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An earlier thread got me to thinking ( an always dangerous thing) about lasers, so I was wondering if anyone had found a relatively inexpensive pistol laser that was of quality manufacture. I know someone will chime in with laserlyte, crimson trace, etc, but they are cost prohibitive at this time. I like the laserlyte V3. It would really only be used on my glock for HD, not on my EDC.
 

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Discussion Starter #3

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I can't see the laser in bright light. I have the crimson trace grips on my Kimber and unless it is indoors or overcast I can't see it.
 

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"Inexpensive and Quality" in the same sentence?
 

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That is the downfall to all red lasers, they wash out in sunlight. Mine would be used in the dark so its not an issue. the green lasers dont wash out but are very pricey compared to red.
 

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Take an NRA instructors course

Get deep discounts from Crimson Trace

I've used lasers from several other makers, and IMHO the Crimson Trace units are the only ones really worth having
 

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Crimson Trace are the only ones I have experience with and that's because the CT laser grips came on the used 1911 I bought.

I wouldn't mind finding a cheaper alternative to put on another gun or two.. hopefully somebody can chime in with some for us. :D
 

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I'd encourage you to decide what features you want, then save up enough $$ to get them. Better to spend $120 and be happy, than to waste $85 on something that isn't going to work for you. Laser sights come in several configurations and with various features.

I have a CT laser grip on my revolver that cost $279 plus tax. I initially bought the cheaper model (I think it was $100) that was not grip-activated. Instead, you had to operate a teeny tiny switch, and then laser remained continuously on until you switched back off. Think about being in a panic situation in the dark and trying to operate that tiny switch, or in an intruder situation where you don't want to broadcast your location before you're ready to shoot, and you'll probably agree these are not ideal features. Fortunately, I was able to exchange the cheaper model for the pricier one, so the $100 wasn't wasted.

My husband put a Streamlight 69240 TLR-4 Compact Rail Mounted Tactical Light with Laser Sight - Amazon.com on the Glock we use for HD, and I really like it. It has a bright streamlight in addition to the laser, so you can ID your target while in the ready position, just before deciding to shoot. It is switch activated, but the switch is large and ambidextrous, has momentary-on (down) or continuous-on (up) and is easily operated with a flick of your index finger.

Lasers are NOT a substitute for regular sights, they're in addition to them. If it's daytime, use your regular sights.

Here's a good article on the types of lasers,and criticisms and myths of lasers: The Case for Lasers | Cornered Cat

Hope this helps.
 
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I'd encourage you to decide what features you want, then save up enough $$ to get them. Better to spend $120 and be happy, than to waste $85 on something that isn't going to work for you. Laser sights come in several configurations and with various features.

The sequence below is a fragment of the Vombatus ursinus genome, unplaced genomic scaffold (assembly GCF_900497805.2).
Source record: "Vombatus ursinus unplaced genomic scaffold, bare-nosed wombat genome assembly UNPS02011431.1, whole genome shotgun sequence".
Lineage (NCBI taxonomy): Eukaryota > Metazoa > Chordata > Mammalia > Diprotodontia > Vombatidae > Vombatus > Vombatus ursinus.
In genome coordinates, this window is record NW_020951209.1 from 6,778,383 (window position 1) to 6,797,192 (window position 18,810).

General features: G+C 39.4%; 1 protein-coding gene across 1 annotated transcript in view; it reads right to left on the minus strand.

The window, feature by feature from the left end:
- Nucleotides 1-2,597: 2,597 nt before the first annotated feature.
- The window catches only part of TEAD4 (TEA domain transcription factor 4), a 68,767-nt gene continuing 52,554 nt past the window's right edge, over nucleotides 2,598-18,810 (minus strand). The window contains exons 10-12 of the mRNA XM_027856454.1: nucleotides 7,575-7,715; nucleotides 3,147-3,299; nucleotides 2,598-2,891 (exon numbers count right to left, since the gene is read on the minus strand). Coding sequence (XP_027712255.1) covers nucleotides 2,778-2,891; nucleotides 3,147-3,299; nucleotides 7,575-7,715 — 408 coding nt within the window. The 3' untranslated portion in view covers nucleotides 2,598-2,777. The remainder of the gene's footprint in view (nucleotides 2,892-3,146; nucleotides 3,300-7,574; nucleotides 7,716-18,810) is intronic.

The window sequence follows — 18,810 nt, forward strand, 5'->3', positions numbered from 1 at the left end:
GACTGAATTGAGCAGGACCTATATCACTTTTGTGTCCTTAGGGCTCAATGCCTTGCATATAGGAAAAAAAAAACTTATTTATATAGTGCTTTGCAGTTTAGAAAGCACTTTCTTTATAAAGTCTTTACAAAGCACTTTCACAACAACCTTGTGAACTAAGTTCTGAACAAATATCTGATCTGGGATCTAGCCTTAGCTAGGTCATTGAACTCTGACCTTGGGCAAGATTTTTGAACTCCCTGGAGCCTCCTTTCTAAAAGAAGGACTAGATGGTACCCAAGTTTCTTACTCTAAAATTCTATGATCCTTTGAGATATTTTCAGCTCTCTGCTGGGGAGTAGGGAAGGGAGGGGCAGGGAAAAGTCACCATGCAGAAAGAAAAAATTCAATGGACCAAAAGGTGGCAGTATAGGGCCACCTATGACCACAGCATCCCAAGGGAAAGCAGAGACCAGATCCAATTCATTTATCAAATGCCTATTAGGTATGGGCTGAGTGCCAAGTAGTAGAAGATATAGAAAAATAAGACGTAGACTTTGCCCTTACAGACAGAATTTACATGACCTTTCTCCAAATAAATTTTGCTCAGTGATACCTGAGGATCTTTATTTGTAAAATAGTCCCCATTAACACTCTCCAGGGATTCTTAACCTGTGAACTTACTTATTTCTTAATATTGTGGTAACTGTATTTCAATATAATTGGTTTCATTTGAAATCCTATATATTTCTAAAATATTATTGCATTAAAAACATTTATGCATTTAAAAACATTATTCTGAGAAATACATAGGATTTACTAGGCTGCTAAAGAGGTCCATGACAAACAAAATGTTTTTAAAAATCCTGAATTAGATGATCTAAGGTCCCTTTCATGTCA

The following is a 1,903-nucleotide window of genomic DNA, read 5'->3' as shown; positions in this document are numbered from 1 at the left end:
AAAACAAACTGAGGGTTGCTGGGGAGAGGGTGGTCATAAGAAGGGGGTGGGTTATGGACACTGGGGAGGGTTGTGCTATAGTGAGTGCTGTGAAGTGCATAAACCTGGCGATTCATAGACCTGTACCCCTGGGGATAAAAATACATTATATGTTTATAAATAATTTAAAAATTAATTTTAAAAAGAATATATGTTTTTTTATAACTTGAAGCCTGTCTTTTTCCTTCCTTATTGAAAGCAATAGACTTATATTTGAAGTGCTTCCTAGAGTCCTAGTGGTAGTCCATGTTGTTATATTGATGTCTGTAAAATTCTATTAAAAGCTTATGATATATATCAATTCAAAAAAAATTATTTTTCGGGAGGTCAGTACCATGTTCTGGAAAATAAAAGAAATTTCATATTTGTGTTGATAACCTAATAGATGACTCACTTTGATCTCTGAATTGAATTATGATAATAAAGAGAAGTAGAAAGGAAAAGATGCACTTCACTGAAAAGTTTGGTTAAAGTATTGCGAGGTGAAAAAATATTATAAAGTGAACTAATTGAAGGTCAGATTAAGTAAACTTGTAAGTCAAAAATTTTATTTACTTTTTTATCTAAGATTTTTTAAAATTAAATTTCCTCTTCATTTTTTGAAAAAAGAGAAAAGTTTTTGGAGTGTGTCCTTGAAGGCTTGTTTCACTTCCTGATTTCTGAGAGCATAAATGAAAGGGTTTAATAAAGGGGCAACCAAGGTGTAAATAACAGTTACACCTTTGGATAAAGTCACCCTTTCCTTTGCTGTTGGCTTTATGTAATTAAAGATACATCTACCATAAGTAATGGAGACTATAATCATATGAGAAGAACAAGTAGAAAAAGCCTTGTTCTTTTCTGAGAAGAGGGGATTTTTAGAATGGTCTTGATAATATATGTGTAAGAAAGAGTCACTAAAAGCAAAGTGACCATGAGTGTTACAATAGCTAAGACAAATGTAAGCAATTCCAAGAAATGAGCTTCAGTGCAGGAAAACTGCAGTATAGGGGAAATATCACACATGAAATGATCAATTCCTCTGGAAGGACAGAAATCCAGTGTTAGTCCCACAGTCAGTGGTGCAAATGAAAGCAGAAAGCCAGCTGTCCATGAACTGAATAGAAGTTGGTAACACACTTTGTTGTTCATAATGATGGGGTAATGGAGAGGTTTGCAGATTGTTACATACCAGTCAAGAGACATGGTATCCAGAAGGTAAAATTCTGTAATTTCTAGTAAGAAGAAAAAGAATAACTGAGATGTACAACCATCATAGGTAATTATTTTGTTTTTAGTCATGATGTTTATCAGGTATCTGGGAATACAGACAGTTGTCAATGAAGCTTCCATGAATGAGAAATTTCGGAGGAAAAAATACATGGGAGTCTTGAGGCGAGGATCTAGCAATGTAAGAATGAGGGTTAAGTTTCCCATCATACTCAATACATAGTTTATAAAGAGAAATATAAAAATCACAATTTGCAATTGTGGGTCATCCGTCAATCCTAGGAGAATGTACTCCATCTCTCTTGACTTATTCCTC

I have a CT laser grip on my revolver that cost $279 plus tax. I initially bought the cheaper model (I think it was $100) that was not grip-activated. Instead, you had to operate a teeny tiny switch, and then laser remained continuously on until you switched back off. Think about being in a panic situation in the dark and trying to operate that tiny switch, or in an intruder situation where you don't want to broadcast your location before you're ready to shoot, and you'll probably agree these are not ideal features. Fortunately, I was able to exchange the cheaper model for the pricier one, so the $100 wasn't wasted.

My husband put a Streamlight 69240 TLR-4 Compact Rail Mounted Tactical Light with Laser Sight - Amazon.com on the Glock we use for HD, and I really like it. It has a bright streamlight in addition to the laser, so you can ID your target while in the ready position, just before deciding to shoot. It is switch activated, but the switch is large and ambidextrous, has momentary-on (down) or continuous-on (up) and is easily operated with a flick of your index finger.

Lasers are NOT a substitute for regular sights, they're in addition to them. If it's daytime, use your regular sights.

Here's a good article on the types of lasers,and criticisms and myths of lasers: The Case for Lasers | Cornered Cat

Hope this helps.
Exactly, you should just get quality from the start because lets face it you get what you pay for especially when it comes to something like this. I ended up getting the Crimson Trace laser grip for my M&P 40c and I have no regrets. Initially I was looking for the bargain quality just like you but after reading 800 reviews on many different options I just decided to get it right the first time.
 

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Lasermax is more affordable and it gets good reviews in amazon...

Crimson has an excellent reputation online but they charge a premium...
 
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